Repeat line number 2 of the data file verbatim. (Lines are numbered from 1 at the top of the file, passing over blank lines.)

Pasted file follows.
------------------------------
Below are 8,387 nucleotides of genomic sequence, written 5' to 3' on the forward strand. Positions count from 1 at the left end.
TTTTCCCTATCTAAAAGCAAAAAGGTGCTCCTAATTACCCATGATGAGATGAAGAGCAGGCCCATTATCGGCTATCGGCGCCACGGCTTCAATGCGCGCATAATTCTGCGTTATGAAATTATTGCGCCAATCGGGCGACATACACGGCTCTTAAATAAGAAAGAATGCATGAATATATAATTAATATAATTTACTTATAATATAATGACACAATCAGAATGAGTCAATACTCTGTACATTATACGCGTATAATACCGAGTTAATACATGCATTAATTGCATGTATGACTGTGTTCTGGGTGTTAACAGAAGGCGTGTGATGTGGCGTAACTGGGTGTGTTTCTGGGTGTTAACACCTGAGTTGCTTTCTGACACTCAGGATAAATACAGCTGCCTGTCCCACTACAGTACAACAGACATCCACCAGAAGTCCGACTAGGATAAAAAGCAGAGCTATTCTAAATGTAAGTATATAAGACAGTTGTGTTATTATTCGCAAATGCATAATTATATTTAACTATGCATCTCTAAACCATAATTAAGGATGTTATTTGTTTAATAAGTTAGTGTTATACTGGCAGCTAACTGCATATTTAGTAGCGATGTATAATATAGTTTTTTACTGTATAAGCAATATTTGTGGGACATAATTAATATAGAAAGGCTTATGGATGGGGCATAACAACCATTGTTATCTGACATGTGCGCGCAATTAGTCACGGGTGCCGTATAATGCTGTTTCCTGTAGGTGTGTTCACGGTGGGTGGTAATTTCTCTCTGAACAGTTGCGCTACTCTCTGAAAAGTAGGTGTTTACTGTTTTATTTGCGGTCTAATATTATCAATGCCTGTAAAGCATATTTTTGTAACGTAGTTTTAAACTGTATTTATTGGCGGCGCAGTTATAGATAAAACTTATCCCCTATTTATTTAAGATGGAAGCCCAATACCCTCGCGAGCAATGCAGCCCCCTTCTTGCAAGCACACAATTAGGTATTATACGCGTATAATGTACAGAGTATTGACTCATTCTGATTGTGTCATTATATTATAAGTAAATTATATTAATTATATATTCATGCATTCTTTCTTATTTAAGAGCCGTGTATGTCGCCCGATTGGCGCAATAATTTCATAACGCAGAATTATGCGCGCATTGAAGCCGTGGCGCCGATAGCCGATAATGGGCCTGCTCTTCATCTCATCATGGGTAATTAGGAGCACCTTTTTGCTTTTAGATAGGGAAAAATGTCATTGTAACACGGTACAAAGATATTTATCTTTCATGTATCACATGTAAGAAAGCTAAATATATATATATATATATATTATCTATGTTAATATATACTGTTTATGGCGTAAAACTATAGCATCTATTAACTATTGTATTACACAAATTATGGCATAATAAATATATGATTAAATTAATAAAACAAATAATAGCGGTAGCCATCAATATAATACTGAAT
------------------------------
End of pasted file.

TTTTCCCTATCTAAAAGCAAAAAGGTGCTCCTAATTACCCATGATGAGATGAAGAGCAGGCCCATTATCGGCTATCGGCGCCACGGCTTCAATGCGCGCATAATTCTGCGTTATGAAATTATTGCGCCAATCGGGCGACATACACGGCTCTTAAATAAGAAAGAATGCATGAATATATAATTAATATAATTTACTTATAATATAATGACACAATCAGAATGAGTCAATACTCTGTACATTATACGCGTATAATACCGAGTTAATACATGCATTAATTGCATGTATGACTGTGTTCTGGGTGTTAACAGAAGGCGTGTGATGTGGCGTAACTGGGTGTGTTTCTGGGTGTTAACACCTGAGTTGCTTTCTGACACTCAGGATAAATACAGCTGCCTGTCCCACTACAGTACAACAGACATCCACCAGAAGTCCGACTAGGATAAAAAGCAGAGCTATTCTAAATGTAAGTATATAAGACAGTTGTGTTATTATTCGCAAATGCATAATTATATTTAACTATGCATCTCTAAACCATAATTAAGGATGTTATTTGTTTAATAAGTTAGTGTTATACTGGCAGCTAACTGCATATTTAGTAGCGATGTATAATATAGTTTTTTACTGTATAAGCAATATTTGTGGGACATAATTAATATAGAAAGGCTTATGGATGGGGCATAACAACCATTGTTATCTGACATGTGCGCGCAATTAGTCACGGGTGCCGTATAATGCTGTTTCCTGTAGGTGTGTTCACGGTGGGTGGTAATTTCTCTCTGAACAGTTGCGCTACTCTCTGAAAAGTAGGTGTTTACTGTTTTATTTGCGGTCTAATATTATCAATGCCTGTAAAGCATATTTTTGTAACGTAGTTTTAAACTGTATTTATTGGCGGCGCAGTTATAGATAAAACTTATCCCCTATTTATTTAAGATGGAAGCCCAATACCCTCGCGAGCAATGCAGCCCCCTTCTTGCAAGCACACAATTAGGTATTATACGCGTATAATGTACAGAGTATTGACTCATTCTGATTGTGTCATTATATTATAAGTAAATTATATTAATTATATATTCATGCATTCTTTCTTATTTAAGAGCCGTGTATGTCGCCCGATTGGCGCAATAATTTCATAACGCAGAATTATGCGCGCATTGAAGCCGTGGCGCCGATAGCCGATAATGGGCCTGCTCTTCATCTCATCATGGGTAATTAGGAGCACCTTTTTGCTTTTAGATAGGGAAAAATGTCATTGTAACACGGTACAAAGATATTTATCTTTCATGTATCACATGTAAGAAAGCTAAATATATATATATATATATATTATCTATGTTAATATATACTGTTTATGGCGTAAAACTATAGCATCTATTAACTATTGTATTACACAAATTATGGCATAATAAATATATGATTAAATTAATAAAACAAATAATAGCGGTAGCCATCAATATAATACTGAAT